Along with most NBA watchers, the Oklahoma City Thunder are convinced that their sprightly legs and extraordinary team-wide talent will enable them to trump the difficulties of the shortened season and eventually run their way to the championship. As if the Thunder need any further motivation, beating the Celtics in Boston would provide immediate evidence that elderly tortoises are no match for young hares.
Conversely, the Celtics understand that this is the last go-round for their rapidly aging core of KG, PP and Ray-Ray. Here is a golden-age opportunity to demonstrate that they’re not quite ready for the glue factory.
HOW THE THUNDER CAN WIN: When ex-Celtic Kendrick Perkins is on the bench, OKC fields perhaps the quickest five in the NBA. Quick enough to run circles around the old-and-in-the-way Beantowners.
* With Delonte West and Tony Allen elsewhere, Mickael Pietrus is the only defensive stopper at the wing position. Yet Pietrus has only recently returned to action and can’t be expected to have his legs under him. That’s why Kevin Durant should have a field day.
* Durant’s unselfishness will easily find open teammates and thereby discourage any double-teamings.
* Since both Kevin Garnett and Jermaine O’Neal have lost their bounce, blocked shots will not seriously threaten Russell Westbrook on his warp-speed dashes to the rim.
* Serge Ibaka has the quickness, spring and determination to make KG shoot most of his shots under extreme pressure.
* With Perkins providing a double-screen unto himself, OKC’s perpetual screen/roll strategies will force Boston’s slow-footed bigs to make so many constant adjustments that a game-full of open shots will inevitably ensue.
* When the screeners roll, they have a knack of moving into open interior spaces.
* Thabo Sefolosha has the speed and the defensive chops to tailgate Ray Allen’s unending use of screens. Sefolosha also has the size to also make life difficult for Paul Pierce.
* Off the bench, Nick Collison can smother either KG or Brandan Bass.
*James Harden can drive either way, has a killer right-to-left crossover, rarely misses uncontested treys, and is virtually unstoppable. This guy is truly instant points.
* OKC’s second unit — Reggie Jackson, Harden, Collison, Daequan Cook and Nazr Mohammed — is an admirable blend of scorers and role players. Indeed, this group is better than the starting fives of several of the NBA’s cellar-dwelling teams.
* The two-man game played by Collison and Harden is devastating — consisting primarily of handoffs with backdoor cuts used to keep the defense honest.
HOW THE CELTICS CAN WIN: They are a veteran crew who are capable of out-thinking younger teams, in this case by patiently controlling the tempo to frustrate the often quick-on-the-trigger Thunder.
* Rajon Rondo has the zip to run with Westbrook, and also the long arms and the defensive mind-set to compel OKC’s point-man into rushing too many shots and making hasty decisions with the ball.
* Rondo must be extremely aggressive and look to drive whenever possible. Making an occasional jumper would also be a huge plus.
* Westbrook’s penchant to top baseline screens is vulnerable to savvy backdoor cuts that will punch huge holes in OKC’s defense.
* With Eric Maynor unavailable, Jackson is forced to backup Westbrook. Since Jackson is a shooting guard in a point guard’s body, he can be pressured and two-timed for profit.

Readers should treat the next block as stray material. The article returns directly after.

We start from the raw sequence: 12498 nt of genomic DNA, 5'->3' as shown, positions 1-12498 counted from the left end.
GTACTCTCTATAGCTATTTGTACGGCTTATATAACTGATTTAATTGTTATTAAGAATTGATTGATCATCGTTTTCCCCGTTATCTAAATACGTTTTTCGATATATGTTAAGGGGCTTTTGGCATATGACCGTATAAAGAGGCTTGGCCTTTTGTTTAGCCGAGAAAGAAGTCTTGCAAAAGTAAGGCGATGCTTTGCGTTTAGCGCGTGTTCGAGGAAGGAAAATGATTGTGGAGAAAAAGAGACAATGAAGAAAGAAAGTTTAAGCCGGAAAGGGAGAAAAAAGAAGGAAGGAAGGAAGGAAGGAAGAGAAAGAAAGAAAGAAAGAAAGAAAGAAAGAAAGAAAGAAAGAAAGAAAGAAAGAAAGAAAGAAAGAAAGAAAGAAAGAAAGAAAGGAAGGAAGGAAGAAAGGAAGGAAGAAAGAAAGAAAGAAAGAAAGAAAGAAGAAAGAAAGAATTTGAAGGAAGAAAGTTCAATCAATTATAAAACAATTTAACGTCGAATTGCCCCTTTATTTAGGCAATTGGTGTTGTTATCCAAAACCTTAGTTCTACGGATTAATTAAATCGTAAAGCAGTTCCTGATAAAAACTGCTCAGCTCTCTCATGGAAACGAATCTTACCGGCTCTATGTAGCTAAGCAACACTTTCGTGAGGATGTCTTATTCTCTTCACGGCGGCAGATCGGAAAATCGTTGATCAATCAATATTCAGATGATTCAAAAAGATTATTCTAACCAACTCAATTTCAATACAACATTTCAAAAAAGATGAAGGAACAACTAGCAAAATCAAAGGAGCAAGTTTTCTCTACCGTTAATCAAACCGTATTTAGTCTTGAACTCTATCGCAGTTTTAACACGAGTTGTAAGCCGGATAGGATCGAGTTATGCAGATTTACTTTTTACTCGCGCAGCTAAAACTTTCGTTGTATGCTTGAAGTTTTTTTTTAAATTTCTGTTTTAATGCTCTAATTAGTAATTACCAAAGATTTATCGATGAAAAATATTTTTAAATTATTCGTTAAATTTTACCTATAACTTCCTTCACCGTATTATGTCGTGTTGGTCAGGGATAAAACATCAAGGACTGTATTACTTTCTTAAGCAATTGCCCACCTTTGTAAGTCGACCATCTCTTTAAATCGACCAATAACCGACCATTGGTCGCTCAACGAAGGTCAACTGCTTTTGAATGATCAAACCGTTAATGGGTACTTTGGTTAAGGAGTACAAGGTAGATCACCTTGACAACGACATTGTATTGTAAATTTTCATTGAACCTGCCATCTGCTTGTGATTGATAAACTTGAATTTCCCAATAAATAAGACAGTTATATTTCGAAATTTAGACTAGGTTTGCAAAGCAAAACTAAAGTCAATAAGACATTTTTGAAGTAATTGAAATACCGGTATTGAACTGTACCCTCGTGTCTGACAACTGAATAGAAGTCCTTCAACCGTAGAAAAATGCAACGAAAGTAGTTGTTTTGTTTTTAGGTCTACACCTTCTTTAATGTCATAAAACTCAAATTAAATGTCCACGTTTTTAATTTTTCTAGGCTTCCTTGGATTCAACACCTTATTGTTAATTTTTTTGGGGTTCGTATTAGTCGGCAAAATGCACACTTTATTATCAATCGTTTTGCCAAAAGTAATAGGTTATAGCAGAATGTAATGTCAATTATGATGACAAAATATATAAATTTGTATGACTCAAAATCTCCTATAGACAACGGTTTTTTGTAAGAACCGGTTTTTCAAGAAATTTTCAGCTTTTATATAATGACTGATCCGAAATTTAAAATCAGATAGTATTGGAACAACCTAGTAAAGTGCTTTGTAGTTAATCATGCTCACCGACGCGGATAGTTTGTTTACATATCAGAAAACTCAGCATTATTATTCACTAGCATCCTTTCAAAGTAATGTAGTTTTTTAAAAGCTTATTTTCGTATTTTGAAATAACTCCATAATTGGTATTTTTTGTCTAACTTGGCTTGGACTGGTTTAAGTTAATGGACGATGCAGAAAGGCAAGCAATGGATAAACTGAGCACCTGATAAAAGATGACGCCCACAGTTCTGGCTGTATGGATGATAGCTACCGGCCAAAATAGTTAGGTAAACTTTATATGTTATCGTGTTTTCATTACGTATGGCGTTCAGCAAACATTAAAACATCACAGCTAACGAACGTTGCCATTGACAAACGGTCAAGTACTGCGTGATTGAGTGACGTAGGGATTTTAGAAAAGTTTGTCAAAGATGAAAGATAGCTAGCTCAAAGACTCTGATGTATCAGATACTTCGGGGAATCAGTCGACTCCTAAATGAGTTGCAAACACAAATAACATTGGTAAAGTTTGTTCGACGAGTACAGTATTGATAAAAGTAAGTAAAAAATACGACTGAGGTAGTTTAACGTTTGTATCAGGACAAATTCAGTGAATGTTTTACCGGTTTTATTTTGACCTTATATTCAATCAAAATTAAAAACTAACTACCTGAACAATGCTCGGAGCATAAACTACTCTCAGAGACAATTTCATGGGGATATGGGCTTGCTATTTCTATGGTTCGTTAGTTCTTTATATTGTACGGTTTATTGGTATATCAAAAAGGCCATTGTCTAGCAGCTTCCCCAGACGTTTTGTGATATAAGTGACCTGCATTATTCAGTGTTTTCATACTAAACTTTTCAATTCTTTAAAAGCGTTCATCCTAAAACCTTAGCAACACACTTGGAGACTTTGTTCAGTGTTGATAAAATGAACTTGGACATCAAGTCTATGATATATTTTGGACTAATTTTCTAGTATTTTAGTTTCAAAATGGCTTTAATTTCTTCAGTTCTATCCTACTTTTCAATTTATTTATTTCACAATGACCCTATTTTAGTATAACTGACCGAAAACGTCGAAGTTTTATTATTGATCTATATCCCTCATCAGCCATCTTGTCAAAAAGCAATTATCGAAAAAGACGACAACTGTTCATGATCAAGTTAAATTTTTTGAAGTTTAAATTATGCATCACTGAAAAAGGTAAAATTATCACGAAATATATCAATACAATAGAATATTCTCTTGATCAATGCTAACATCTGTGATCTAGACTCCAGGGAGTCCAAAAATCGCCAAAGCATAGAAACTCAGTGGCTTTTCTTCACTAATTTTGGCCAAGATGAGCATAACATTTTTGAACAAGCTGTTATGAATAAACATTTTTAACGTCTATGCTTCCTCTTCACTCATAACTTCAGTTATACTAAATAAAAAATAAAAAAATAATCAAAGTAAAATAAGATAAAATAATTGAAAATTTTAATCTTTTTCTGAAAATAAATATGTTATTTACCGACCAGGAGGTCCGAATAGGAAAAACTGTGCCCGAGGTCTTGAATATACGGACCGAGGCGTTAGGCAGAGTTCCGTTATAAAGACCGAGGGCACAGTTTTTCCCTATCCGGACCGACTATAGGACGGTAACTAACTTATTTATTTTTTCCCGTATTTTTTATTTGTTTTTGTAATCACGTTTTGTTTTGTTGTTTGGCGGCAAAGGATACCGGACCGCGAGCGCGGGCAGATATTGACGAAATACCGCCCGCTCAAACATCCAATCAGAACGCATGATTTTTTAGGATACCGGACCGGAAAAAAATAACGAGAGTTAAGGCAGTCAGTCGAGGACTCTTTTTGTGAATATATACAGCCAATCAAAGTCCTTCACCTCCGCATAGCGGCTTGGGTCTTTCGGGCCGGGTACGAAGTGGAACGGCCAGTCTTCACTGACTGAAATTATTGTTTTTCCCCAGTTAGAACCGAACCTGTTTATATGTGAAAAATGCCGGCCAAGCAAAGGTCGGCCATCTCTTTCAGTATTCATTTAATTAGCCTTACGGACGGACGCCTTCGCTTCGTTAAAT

* The Thunder’s bigs are often late to help on pin-down screens and the curls off them.
* Perkins lacks the necessary lateral foot speed to adequately defend opponents who can face-up and go. O’Neal must go to work here.
* OKC’s wing players are too eager to collapse into the paint on dribble penetration. Subsequently, kick-out passes can usually locate uncontested long-distance shooters.
* One of these games, Pierce is going to get his mojo working. Perhaps this will happen in this one. Routinely stationing Pierce in the low post will help him break out.
* Ibaka is a gambler on defense and is therefore susceptible to all kinds of ball fakes.
* While he’s on the move, Durant is frequently guilty of throwing reckless passes into heavy traffic.
* The Thunder show little player movement when KD posts up, making double-downs relatively safe.
* History shows that Durant doesn’t respond well to being muscled.
* One sensible way to defense the dynamic offense of KD is to play him soft and let him shoot from the outskirts. Sure, he’s capable of shooting Boston out of the game, but he’ll be kept off the stripe, and the denial of his assist-passes will prevent his mates from getting wide-open jumpers, layups, and dunks.
* The mid-range jumpers and in-the-lane hustle of Bass can be decisive.
* Boston absolutely must do a better job than they’ve done thus far of commanding both backboards.
* Boston has to slow the game down by making OKC play defense for as long as possible on every possession, by avoiding turnovers, and by taking (and making) only good shots.
FIVE THINGS TO WATCH FOR
- Too often, the Celtics are incredibly slow and lacking in intensity at the start of games. When this happens, they have to play uphill for so long that they have little energy left for the endgame. Will they come out of the box limping or sprinting?
- The Thunder have made more of a commitment to defense than ever before, focusing on ball pressure and ambushing the passing lanes. Can Boston’s experience counter this with smart ball- and player-movement?
- Notice how tightly Harden runs off of screens.
- In his exuberance in returning to Boston, will Perkins manage to control himself and avoid making his normal quota of dumb fouls — especially moving screens?
- Will either Westbrook or Rondo abandon their respective team’s game plan and get involved in a match race?